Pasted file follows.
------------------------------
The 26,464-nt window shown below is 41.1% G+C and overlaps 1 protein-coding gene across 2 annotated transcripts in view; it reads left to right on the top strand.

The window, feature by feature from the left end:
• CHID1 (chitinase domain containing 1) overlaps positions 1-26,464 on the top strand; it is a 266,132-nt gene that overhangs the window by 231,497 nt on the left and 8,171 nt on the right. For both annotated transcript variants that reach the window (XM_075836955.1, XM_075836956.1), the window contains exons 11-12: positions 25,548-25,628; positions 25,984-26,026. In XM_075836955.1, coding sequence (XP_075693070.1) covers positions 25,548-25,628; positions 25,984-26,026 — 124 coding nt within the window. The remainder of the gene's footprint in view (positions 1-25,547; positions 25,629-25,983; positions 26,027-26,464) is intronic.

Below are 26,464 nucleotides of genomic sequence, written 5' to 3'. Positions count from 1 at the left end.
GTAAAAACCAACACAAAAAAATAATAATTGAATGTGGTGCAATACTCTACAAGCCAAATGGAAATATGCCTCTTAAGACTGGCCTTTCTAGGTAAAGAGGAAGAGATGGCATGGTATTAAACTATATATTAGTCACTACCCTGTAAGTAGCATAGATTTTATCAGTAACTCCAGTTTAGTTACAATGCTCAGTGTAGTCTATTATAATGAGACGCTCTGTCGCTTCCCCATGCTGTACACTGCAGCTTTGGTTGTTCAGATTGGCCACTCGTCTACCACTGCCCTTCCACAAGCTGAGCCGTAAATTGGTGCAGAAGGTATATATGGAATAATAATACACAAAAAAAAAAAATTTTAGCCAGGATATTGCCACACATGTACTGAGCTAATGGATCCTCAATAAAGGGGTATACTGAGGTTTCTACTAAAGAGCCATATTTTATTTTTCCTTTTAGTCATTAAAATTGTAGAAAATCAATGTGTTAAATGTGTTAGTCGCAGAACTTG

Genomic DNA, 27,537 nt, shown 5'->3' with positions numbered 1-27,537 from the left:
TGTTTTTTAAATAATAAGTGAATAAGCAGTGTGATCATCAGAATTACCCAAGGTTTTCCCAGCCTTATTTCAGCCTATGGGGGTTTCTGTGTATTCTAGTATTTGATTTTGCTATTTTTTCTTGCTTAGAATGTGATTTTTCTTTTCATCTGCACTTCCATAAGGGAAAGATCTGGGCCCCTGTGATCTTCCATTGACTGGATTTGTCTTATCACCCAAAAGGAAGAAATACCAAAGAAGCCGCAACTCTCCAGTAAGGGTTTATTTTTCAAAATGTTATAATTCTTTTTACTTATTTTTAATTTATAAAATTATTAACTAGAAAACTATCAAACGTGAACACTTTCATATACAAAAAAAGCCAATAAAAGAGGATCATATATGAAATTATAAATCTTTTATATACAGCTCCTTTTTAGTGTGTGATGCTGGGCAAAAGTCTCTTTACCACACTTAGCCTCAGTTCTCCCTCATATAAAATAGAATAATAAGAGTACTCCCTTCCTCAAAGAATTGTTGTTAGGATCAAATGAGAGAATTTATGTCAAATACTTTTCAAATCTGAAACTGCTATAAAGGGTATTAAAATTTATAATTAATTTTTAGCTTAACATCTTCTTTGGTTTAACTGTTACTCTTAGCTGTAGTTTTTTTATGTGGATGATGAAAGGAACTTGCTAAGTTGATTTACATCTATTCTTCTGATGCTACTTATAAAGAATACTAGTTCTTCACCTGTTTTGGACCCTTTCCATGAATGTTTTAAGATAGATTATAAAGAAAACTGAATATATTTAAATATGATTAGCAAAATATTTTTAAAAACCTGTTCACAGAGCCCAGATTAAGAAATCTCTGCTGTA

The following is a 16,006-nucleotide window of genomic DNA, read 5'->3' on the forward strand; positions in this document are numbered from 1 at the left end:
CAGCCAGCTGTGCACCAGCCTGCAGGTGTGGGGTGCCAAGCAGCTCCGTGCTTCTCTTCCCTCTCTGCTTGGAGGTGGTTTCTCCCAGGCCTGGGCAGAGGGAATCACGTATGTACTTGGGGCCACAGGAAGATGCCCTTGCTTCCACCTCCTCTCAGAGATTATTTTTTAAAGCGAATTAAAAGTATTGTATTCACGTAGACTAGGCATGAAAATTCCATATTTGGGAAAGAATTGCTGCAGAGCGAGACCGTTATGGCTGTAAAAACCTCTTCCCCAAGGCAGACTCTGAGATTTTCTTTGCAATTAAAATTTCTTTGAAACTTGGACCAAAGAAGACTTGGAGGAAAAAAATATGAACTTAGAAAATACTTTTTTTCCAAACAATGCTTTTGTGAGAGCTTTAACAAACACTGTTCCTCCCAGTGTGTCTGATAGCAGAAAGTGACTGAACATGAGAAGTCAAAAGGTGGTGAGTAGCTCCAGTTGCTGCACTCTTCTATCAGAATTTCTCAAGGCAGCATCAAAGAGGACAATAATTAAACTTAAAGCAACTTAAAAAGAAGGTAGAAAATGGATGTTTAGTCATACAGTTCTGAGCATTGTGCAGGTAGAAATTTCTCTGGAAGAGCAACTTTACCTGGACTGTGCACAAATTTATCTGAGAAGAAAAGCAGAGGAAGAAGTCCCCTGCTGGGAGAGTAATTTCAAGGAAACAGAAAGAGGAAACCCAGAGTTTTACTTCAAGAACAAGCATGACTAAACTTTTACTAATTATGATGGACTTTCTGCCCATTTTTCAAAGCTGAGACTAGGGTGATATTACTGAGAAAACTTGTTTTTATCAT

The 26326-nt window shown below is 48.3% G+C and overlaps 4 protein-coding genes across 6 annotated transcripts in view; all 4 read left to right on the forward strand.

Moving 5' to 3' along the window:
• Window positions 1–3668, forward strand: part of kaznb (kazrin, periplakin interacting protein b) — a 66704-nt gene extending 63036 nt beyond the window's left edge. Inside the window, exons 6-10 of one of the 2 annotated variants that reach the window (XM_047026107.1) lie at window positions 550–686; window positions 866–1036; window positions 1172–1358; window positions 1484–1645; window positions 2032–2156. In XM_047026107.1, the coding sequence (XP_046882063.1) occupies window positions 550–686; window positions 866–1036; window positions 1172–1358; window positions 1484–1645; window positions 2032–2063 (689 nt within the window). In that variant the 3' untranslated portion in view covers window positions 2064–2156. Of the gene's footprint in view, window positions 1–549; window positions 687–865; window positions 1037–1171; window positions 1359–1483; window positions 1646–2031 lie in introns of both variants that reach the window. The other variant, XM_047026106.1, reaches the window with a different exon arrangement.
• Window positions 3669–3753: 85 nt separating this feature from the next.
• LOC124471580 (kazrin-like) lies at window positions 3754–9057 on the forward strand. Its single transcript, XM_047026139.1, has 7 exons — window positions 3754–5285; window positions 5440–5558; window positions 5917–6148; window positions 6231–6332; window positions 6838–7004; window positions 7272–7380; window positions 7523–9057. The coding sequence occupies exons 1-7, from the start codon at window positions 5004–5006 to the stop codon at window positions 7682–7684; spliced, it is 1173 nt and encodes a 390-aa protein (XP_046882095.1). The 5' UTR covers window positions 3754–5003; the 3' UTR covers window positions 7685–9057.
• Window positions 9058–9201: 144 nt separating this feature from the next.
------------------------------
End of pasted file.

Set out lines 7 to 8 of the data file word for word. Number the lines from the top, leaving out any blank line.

TGTTTTTTAAATAATAAGTGAATAAGCAGTGTGATCATCAGAATTACCCAAGGTTTTCCCAGCCTTATTTCAGCCTATGGGGGTTTCTGTGTATTCTAGTATTTGATTTTGCTATTTTTTCTTGCTTAGAATGTGATTTTTCTTTTCATCTGCACTTCCATAAGGGAAAGATCTGGGCCCCTGTGATCTTCCATTGACTGGATTTGTCTTATCACCCAAAAGGAAGAAATACCAAAGAAGCCGCAACTCTCCAGTAAGGGTTTATTTTTCAAAATGTTATAATTCTTTTTACTTATTTTTAATTTATAAAATTATTAACTAGAAAACTATCAAACGTGAACACTTTCATATACAAAAAAAGCCAATAAAAGAGGATCATATATGAAATTATAAATCTTTTATATACAGCTCCTTTTTAGTGTGTGATGCTGGGCAAAAGTCTCTTTACCACACTTAGCCTCAGTTCTCCCTCATATAAAATAGAATAATAAGAGTACTCCCTTCCTCAAAGAATTGTTGTTAGGATCAAATGAGAGAATTTATGTCAAATACTTTTCAAATCTGAAACTGCTATAAAGGGTATTAAAATTTATAATTAATTTTTAGCTTAACATCTTCTTTGGTTTAACTGTTACTCTTAGCTGTAGTTTTTTTATGTGGATGATGAAAGGAACTTGCTAAGTTGATTTACATCTATTCTTCTGATGCTACTTATAAAGAATACTAGTTCTTCACCTGTTTTGGACCCTTTCCATGAATGTTTTAAGATAGATTATAAAGAAAACTGAATATATTTAAATATGATTAGCAAAATATTTTTAAAAACCTGTTCACAGAGCCCAGATTAAGAAATCTCTGCTGTA

The following is a 16,006-nucleotide window of genomic DNA, read 5'->3' on the forward strand; positions in this document are numbered from 1 at the left end: